Photo of the grave of Jewish musicologist Max Friedlaender

The grave of Jewish musicologist Max Friedlaender

Jens Kalaene/dpa/ZUMA

Crimes against Jews are rising

Across all parts of society, antisemitism is on the rise. Until a few years ago, Jewish life was seen as an accepted part of German society. Since the attack on the synagogue in Halle in 2019, the picture has changed: it was a bitter reminder that right-wing terror against Jewish people has a long, unbroken history in Germany.

Stories have abounded about the coronavirus crisis being a Jewish conspiracy; meanwhile, Muslim antisemitism is becoming louder and more forceful. The anti-Israel boycott movement BDS rears its head in every debate on antisemitism, just as left-wing or post-colonial thinking are part of every discussion.

Jewish life needs to be allowed to step out of the shadows.

Since 2015, the number of antisemitic crimes recorded has risen by about a third, to 2,350. But victims only report around 20% of cases. Some choose not to because they've had bad experiences with the police, others because they're afraid of the perpetrators, and still others because they just want to put it behind them. Victims clearly hold out little hope of useful reaction from the state – so crimes go unreported.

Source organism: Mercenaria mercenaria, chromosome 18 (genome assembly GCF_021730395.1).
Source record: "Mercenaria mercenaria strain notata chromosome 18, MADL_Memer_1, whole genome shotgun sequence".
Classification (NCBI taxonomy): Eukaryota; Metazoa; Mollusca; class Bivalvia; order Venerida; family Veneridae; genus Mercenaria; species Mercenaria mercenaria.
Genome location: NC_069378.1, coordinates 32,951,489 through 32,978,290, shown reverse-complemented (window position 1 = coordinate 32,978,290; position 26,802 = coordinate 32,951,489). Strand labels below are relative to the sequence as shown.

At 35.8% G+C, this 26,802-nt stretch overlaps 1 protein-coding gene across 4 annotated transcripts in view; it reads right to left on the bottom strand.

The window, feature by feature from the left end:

And the reality of Jewish life in Germany is a dark one. Sociologists say that Jewish children are living out their "identity under siege." What impact does it have on them when they can only go to nursery under police protection? Or when they hear Holocaust jokes at school?

Germany needs to take its antisemitism seriously

This shows that the country of commemorative services and "stumbling blocks" placed in sidewalks as a memorial to victims of the Nazis has lost its moral compass. To make it point true north again, antisemitism needs to be documented from the perspective of those affected, making it visible to the non-Jewish population. And Jewish life needs to be allowed to step out of the shadows.

That is the first thing. The second is that we need to talk about specifically German forms of antisemitism. For example, the fact that in no other EU country are Jewish people so often confronted about the Israeli government's policies (according to a survey, 41% of German Jews have experienced this, while the EU average is 28%). Projecting the old antisemitism onto the state of Israel offers people a more comfortable target for their arguments.

Our society needs to have more conversations about antisemitism. The test of German democracy, as McCloy called it, starts with taking these concerns seriously and talking about them. We need to have these conversations because it affects all of us. It's about saving our democracy. Before it's too late.